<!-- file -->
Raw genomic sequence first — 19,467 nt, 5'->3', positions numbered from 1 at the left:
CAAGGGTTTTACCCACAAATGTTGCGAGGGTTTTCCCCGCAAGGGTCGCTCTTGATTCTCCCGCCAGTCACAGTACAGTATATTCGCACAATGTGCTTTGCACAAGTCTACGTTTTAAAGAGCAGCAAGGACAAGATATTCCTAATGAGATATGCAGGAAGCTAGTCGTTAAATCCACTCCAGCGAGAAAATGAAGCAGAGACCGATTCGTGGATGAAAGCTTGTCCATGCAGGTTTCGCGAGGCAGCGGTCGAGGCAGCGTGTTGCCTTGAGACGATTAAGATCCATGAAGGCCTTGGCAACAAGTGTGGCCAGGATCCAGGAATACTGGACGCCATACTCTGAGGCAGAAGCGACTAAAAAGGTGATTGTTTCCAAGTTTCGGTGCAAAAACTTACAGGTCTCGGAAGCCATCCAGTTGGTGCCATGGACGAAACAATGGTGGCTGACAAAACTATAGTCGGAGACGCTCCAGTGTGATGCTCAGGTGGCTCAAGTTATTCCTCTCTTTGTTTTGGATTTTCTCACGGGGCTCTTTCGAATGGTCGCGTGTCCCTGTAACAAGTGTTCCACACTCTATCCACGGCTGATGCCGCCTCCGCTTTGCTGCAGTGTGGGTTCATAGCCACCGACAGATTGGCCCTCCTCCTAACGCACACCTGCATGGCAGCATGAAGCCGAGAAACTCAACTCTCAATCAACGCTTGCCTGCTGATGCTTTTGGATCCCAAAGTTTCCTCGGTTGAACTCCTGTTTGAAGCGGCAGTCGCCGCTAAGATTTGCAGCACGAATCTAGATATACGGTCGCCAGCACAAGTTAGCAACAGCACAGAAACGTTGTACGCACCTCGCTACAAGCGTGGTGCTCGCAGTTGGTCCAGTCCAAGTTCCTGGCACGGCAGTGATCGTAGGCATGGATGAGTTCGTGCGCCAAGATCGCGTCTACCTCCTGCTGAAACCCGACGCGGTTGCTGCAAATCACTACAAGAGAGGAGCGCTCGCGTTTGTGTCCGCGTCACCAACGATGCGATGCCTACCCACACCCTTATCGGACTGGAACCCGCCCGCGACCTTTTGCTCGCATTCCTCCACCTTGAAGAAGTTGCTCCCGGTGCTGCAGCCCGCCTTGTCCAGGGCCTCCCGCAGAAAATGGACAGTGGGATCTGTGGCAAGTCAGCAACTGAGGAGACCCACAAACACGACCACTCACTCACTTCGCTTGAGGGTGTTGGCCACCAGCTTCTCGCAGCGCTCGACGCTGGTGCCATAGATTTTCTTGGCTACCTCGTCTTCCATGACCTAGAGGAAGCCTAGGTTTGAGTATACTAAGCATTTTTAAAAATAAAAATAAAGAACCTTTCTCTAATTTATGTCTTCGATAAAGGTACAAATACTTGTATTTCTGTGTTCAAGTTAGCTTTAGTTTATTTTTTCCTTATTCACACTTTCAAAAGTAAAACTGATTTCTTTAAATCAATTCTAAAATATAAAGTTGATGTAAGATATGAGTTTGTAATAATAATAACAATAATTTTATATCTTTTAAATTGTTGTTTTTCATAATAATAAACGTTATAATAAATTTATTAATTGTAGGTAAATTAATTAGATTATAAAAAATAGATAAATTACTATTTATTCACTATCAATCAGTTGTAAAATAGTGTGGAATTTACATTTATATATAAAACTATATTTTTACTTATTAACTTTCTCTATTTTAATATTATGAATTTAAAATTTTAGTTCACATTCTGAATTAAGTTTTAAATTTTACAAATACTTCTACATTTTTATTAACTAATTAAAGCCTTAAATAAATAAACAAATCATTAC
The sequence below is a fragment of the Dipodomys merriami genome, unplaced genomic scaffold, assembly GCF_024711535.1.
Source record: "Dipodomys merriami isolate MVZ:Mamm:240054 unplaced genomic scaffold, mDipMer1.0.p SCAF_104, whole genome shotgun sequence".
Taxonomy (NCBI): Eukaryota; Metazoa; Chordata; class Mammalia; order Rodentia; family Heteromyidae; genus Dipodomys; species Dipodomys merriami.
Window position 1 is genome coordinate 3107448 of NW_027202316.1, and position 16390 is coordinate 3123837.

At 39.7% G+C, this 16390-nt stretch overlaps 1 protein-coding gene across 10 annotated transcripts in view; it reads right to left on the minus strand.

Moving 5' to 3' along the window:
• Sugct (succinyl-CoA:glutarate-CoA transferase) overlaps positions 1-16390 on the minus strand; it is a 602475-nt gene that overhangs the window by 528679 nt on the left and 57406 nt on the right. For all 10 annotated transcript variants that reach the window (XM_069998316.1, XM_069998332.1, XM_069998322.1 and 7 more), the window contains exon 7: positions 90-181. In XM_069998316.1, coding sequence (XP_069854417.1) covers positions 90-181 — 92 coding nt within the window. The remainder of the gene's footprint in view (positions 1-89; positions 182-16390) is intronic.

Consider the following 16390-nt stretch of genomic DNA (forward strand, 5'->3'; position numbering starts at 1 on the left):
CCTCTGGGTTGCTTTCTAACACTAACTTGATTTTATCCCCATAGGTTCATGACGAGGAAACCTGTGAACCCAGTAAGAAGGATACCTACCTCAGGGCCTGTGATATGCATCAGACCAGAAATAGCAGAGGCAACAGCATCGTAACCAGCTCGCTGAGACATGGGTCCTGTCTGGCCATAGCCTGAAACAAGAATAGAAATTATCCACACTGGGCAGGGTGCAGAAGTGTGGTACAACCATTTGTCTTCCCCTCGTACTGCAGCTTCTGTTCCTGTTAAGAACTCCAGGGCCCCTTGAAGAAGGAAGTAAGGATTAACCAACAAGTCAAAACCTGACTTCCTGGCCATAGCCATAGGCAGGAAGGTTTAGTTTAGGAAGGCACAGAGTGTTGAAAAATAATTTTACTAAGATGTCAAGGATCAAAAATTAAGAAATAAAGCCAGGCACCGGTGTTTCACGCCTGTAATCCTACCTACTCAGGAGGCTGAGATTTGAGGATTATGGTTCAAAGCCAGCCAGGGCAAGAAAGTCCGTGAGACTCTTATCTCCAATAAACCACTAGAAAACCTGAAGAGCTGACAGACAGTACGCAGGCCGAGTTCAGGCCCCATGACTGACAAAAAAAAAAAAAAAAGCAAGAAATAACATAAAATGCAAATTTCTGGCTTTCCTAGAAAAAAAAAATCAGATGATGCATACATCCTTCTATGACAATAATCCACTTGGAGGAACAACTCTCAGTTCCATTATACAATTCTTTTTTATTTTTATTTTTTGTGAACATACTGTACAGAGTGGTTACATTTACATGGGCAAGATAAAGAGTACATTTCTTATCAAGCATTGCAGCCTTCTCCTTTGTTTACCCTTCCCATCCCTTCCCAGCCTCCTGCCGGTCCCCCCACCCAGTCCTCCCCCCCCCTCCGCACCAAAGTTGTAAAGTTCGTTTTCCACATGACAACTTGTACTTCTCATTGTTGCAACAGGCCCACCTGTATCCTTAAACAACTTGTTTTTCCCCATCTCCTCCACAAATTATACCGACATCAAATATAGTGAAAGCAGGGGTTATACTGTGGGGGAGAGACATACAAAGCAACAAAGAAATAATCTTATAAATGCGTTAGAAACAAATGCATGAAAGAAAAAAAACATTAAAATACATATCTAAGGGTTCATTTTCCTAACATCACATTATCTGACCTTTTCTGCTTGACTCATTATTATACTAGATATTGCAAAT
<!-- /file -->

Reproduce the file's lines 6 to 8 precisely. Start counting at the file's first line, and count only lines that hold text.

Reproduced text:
Window position 1 is genome coordinate 3107448 of NW_027202316.1, and position 16390 is coordinate 3123837.

At 39.7% G+C, this 16390-nt stretch overlaps 1 protein-coding gene across 10 annotated transcripts in view; it reads right to left on the minus strand.

Moving 5' to 3' along the window: